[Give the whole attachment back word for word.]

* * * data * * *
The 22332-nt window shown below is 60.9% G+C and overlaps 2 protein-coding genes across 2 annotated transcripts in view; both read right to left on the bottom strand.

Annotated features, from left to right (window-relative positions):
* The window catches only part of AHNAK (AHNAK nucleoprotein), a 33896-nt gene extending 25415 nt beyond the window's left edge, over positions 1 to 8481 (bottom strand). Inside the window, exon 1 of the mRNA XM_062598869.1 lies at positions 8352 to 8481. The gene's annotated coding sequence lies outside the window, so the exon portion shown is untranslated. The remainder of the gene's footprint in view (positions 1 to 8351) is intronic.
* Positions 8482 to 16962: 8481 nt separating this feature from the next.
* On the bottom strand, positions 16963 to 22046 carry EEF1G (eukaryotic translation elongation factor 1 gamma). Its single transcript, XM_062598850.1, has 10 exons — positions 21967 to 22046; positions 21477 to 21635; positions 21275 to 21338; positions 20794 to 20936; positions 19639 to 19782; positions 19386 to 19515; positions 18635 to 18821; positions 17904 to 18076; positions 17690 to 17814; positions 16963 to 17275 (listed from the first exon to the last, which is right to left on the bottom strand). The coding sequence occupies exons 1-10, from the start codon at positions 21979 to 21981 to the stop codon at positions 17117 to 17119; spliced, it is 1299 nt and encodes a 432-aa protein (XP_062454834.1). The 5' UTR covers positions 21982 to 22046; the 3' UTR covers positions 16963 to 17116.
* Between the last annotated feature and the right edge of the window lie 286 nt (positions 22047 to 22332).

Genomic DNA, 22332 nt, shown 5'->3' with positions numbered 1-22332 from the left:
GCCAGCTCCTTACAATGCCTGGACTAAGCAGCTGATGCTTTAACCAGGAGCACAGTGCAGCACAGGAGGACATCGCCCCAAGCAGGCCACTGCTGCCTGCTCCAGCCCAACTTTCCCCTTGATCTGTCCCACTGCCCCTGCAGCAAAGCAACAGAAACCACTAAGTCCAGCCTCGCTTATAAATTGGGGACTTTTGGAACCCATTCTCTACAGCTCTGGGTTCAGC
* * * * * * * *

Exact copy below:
The 22332-nt window shown below is 60.9% G+C and overlaps 2 protein-coding genes across 2 annotated transcripts in view; both read right to left on the bottom strand.

Annotated features, from left to right (window-relative positions):
* The window catches only part of AHNAK (AHNAK nucleoprotein), a 33896-nt gene extending 25415 nt beyond the window's left edge, over positions 1 to 8481 (bottom strand). Inside the window, exon 1 of the mRNA XM_062598869.1 lies at positions 8352 to 8481. The gene's annotated coding sequence lies outside the window, so the exon portion shown is untranslated. The remainder of the gene's footprint in view (positions 1 to 8351) is intronic.
* Positions 8482 to 16962: 8481 nt separating this feature from the next.
* On the bottom strand, positions 16963 to 22046 carry EEF1G (eukaryotic translation elongation factor 1 gamma). Its single transcript, XM_062598850.1, has 10 exons — positions 21967 to 22046; positions 21477 to 21635; positions 21275 to 21338; positions 20794 to 20936; positions 19639 to 19782; positions 19386 to 19515; positions 18635 to 18821; positions 17904 to 18076; positions 17690 to 17814; positions 16963 to 17275 (listed from the first exon to the last, which is right to left on the bottom strand). The coding sequence occupies exons 1-10, from the start codon at positions 21979 to 21981 to the stop codon at positions 17117 to 17119; spliced, it is 1299 nt and encodes a 432-aa protein (XP_062454834.1). The 5' UTR covers positions 21982 to 22046; the 3' UTR covers positions 16963 to 17116.
* Between the last annotated feature and the right edge of the window lie 286 nt (positions 22047 to 22332).

Genomic DNA, 22332 nt, shown 5'->3' with positions numbered 1-22332 from the left:
GCCAGCTCCTTACAATGCCTGGACTAAGCAGCTGATGCTTTAACCAGGAGCACAGTGCAGCACAGGAGGACATCGCCCCAAGCAGGCCACTGCTGCCTGCTCCAGCCCAACTTTCCCCTTGATCTGTCCCACTGCCCCTGCAGCAAAGCAACAGAAACCACTAAGTCCAGCCTCGCTTATAAATTGGGGACTTTTGGAACCCATTCTCTACAGCTCTGGGTTCAGC